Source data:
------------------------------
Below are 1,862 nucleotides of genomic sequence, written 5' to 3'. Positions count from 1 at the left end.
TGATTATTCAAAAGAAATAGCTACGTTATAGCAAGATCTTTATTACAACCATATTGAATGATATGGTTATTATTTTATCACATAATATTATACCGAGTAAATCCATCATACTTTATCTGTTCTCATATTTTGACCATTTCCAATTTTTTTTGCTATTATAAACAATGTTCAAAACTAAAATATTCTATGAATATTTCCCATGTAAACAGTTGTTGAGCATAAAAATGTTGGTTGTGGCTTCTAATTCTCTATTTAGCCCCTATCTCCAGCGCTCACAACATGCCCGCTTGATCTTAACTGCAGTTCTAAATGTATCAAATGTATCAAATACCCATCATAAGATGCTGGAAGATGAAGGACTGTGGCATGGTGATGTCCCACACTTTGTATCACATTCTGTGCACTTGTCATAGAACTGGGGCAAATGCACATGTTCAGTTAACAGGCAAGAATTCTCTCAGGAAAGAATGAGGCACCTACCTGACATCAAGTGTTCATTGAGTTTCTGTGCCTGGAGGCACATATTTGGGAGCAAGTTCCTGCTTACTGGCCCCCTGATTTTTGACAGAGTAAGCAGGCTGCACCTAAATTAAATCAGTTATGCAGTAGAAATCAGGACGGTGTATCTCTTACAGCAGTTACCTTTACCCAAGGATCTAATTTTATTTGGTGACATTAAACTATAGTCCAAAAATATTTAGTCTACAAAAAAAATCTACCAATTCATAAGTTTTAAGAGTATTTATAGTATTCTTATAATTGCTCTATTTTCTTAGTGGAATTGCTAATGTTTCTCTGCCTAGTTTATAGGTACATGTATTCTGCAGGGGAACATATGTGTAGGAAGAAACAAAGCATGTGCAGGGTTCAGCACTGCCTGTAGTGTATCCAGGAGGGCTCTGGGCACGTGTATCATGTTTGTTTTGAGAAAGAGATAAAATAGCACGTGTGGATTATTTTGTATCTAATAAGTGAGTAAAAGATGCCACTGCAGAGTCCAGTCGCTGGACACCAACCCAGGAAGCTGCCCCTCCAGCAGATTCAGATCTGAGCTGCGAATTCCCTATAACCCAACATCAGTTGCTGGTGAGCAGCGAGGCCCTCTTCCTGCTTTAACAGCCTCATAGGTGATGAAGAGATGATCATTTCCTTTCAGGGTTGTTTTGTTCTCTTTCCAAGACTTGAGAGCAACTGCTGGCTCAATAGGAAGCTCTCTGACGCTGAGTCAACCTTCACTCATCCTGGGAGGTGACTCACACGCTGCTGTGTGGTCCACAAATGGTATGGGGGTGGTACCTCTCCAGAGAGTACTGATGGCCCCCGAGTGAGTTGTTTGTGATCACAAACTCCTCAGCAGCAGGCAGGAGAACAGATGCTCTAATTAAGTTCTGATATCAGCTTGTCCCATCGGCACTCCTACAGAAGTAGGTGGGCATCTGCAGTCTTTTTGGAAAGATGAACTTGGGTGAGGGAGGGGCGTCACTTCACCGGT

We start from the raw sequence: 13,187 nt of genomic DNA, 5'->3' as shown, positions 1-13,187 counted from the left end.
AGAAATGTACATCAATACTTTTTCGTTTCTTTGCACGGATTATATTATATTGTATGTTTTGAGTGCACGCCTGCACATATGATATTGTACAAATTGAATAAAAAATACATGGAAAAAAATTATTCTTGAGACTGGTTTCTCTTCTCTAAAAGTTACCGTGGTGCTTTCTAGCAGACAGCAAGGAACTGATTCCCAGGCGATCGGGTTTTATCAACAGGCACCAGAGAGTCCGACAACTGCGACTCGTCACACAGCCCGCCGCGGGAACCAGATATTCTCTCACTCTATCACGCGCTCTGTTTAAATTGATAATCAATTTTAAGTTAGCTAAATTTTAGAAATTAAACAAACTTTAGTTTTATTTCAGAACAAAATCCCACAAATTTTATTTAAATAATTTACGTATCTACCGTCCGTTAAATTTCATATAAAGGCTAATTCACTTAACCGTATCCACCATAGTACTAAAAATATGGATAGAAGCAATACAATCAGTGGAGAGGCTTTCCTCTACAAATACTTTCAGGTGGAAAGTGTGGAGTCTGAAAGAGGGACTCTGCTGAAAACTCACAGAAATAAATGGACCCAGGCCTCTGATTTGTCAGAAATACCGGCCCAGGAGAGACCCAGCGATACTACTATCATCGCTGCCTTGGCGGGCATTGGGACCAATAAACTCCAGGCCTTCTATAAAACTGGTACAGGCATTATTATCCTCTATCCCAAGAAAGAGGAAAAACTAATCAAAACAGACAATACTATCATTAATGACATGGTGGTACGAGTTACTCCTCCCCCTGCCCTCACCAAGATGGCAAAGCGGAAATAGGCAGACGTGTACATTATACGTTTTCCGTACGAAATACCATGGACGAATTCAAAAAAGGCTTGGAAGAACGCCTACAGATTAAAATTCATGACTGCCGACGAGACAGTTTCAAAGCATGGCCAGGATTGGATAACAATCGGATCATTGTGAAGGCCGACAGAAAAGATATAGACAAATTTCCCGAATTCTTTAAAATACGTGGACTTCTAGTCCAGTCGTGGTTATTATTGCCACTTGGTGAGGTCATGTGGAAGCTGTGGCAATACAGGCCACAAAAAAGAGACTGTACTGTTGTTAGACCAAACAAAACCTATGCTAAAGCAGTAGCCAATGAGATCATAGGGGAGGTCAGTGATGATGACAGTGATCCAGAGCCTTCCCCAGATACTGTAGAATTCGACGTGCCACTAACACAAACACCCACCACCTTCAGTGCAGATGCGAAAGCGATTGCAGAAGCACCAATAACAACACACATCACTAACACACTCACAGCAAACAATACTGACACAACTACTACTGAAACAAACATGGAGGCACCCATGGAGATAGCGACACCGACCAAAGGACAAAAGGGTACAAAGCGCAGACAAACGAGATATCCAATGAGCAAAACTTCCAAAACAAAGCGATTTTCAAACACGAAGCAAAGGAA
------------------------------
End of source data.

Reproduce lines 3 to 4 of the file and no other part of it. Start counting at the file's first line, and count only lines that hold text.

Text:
We start from the raw sequence: 13,187 nt of genomic DNA, 5'->3' as shown, positions 1-13,187 counted from the left end.
AGAAATGTACATCAATACTTTTTCGTTTCTTTGCACGGATTATATTATATTGTATGTTTTGAGTGCACGCCTGCACATATGATATTGTACAAATTGAATAAAAAATACATGGAAAAAAATTATTCTTGAGACTGGTTTCTCTTCTCTAAAAGTTACCGTGGTGCTTTCTAGCAGACAGCAAGGAACTGATTCCCAGGCGATCGGGTTTTATCAACAGGCACCAGAGAGTCCGACAACTGCGACTCGTCACACAGCCCGCCGCGGGAACCAGATATTCTCTCACTCTATCACGCGCTCTGTTTAAATTGATAATCAATTTTAAGTTAGCTAAATTTTAGAAATTAAACAAACTTTAGTTTTATTTCAGAACAAAATCCCACAAATTTTATTTAAATAATTTACGTATCTACCGTCCGTTAAATTTCATATAAAGGCTAATTCACTTAACCGTATCCACCATAGTACTAAAAATATGGATAGAAGCAATACAATCAGTGGAGAGGCTTTCCTCTACAAATACTTTCAGGTGGAAAGTGTGGAGTCTGAAAGAGGGACTCTGCTGAAAACTCACAGAAATAAATGGACCCAGGCCTCTGATTTGTCAGAAATACCGGCCCAGGAGAGACCCAGCGATACTACTATCATCGCTGCCTTGGCGGGCATTGGGACCAATAAACTCCAGGCCTTCTATAAAACTGGTACAGGCATTATTATCCTCTATCCCAAGAAAGAGGAAAAACTAATCAAAACAGACAATACTATCATTAATGACATGGTGGTACGAGTTACTCCTCCCCCTGCCCTCACCAAGATGGCAAAGCGGAAATAGGCAGACGTGTACATTATACGTTTTCCGTACGAAATACCATGGACGAATTCAAAAAAGGCTTGGAAGAACGCCTACAGATTAAAATTCATGACTGCCGACGAGACAGTTTCAAAGCATGGCCAGGATTGGATAACAATCGGATCATTGTGAAGGCCGACAGAAAAGATATAGACAAATTTCCCGAATTCTTTAAAATACGTGGACTTCTAGTCCAGTCGTGGTTATTATTGCCACTTGGTGAGGTCATGTGGAAGCTGTGGCAATACAGGCCACAAAAAAGAGACTGTACTGTTGTTAGACCAAACAAAACCTATGCTAAAGCAGTAGCCAATGAGATCATAGGGGAGGTCAGTGATGATGACAGTGATCCAGAGCCTTCCCCAGATACTGTAGAATTCGACGTGCCACTAACACAAACACCCACCACCTTCAGTGCAGATGCGAAAGCGATTGCAGAAGCACCAATAACAACACACATCACTAACACACTCACAGCAAACAATACTGACACAACTACTACTGAAACAAACATGGAGGCACCCATGGAGATAGCGACACCGACCAAAGGACAAAAGGGTACAAAGCGCAGACAAACGAGATATCCAATGAGCAAAACTTCCAAAACAAAGCGATTTTCAAACACGAAGCAAAGGAA